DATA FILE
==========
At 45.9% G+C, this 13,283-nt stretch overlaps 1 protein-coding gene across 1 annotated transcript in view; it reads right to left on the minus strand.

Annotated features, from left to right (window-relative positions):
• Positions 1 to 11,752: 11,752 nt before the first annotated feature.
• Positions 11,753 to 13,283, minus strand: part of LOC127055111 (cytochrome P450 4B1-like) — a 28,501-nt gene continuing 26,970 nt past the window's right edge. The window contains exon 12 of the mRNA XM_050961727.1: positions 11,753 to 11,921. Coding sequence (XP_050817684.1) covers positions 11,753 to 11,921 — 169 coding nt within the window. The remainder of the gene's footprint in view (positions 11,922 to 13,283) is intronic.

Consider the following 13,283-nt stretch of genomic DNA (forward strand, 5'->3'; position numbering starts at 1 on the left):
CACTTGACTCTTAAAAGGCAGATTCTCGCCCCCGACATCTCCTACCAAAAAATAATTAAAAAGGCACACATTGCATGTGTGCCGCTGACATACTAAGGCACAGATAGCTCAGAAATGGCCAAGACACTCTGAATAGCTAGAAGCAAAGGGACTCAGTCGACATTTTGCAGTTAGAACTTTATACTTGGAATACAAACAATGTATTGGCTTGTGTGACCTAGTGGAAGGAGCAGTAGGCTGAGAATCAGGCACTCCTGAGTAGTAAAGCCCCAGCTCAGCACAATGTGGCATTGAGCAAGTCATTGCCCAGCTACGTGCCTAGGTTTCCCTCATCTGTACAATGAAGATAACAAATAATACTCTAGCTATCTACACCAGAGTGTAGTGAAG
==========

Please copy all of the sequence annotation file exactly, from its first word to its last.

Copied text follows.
At 45.9% G+C, this 13,283-nt stretch overlaps 1 protein-coding gene across 1 annotated transcript in view; it reads right to left on the minus strand.

Annotated features, from left to right (window-relative positions):
• Positions 1 to 11,752: 11,752 nt before the first annotated feature.
• Positions 11,753 to 13,283, minus strand: part of LOC127055111 (cytochrome P450 4B1-like) — a 28,501-nt gene continuing 26,970 nt past the window's right edge. The window contains exon 12 of the mRNA XM_050961727.1: positions 11,753 to 11,921. Coding sequence (XP_050817684.1) covers positions 11,753 to 11,921 — 169 coding nt within the window. The remainder of the gene's footprint in view (positions 11,922 to 13,283) is intronic.

Consider the following 13,283-nt stretch of genomic DNA (forward strand, 5'->3'; position numbering starts at 1 on the left):
CACTTGACTCTTAAAAGGCAGATTCTCGCCCCCGACATCTCCTACCAAAAAATAATTAAAAAGGCACACATTGCATGTGTGCCGCTGACATACTAAGGCACAGATAGCTCAGAAATGGCCAAGACACTCTGAATAGCTAGAAGCAAAGGGACTCAGTCGACATTTTGCAGTTAGAACTTTATACTTGGAATACAAACAATGTATTGGCTTGTGTGACCTAGTGGAAGGAGCAGTAGGCTGAGAATCAGGCACTCCTGAGTAGTAAAGCCCCAGCTCAGCACAATGTGGCATTGAGCAAGTCATTGCCCAGCTACGTGCCTAGGTTTCCCTCATCTGTACAATGAAGATAACAAATAATACTCTAGCTATCTACACCAGAGTGTAGTGAAG